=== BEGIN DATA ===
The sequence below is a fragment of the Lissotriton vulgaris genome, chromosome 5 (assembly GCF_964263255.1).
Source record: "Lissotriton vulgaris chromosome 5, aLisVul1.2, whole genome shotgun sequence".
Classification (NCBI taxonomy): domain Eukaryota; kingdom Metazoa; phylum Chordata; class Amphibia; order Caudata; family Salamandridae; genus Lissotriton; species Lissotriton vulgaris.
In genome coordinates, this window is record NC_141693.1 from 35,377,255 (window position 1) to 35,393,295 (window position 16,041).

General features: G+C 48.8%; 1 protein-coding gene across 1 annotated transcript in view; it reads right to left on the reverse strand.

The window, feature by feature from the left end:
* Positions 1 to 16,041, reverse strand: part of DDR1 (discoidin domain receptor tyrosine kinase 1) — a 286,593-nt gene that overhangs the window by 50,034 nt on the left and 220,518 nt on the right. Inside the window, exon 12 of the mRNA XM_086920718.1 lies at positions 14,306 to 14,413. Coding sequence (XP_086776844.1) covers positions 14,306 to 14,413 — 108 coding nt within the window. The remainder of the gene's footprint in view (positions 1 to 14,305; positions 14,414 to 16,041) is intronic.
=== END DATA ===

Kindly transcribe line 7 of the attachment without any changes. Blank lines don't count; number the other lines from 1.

* Positions 1 to 16,041, reverse strand: part of DDR1 (discoidin domain receptor tyrosine kinase 1) — a 286,593-nt gene that overhangs the window by 50,034 nt on the left and 220,518 nt on the right. Inside the window, exon 12 of the mRNA XM_086920718.1 lies at positions 14,306 to 14,413. Coding sequence (XP_086776844.1) covers positions 14,306 to 14,413 — 108 coding nt within the window. The remainder of the gene's footprint in view (positions 1 to 14,305; positions 14,414 to 16,041) is intronic.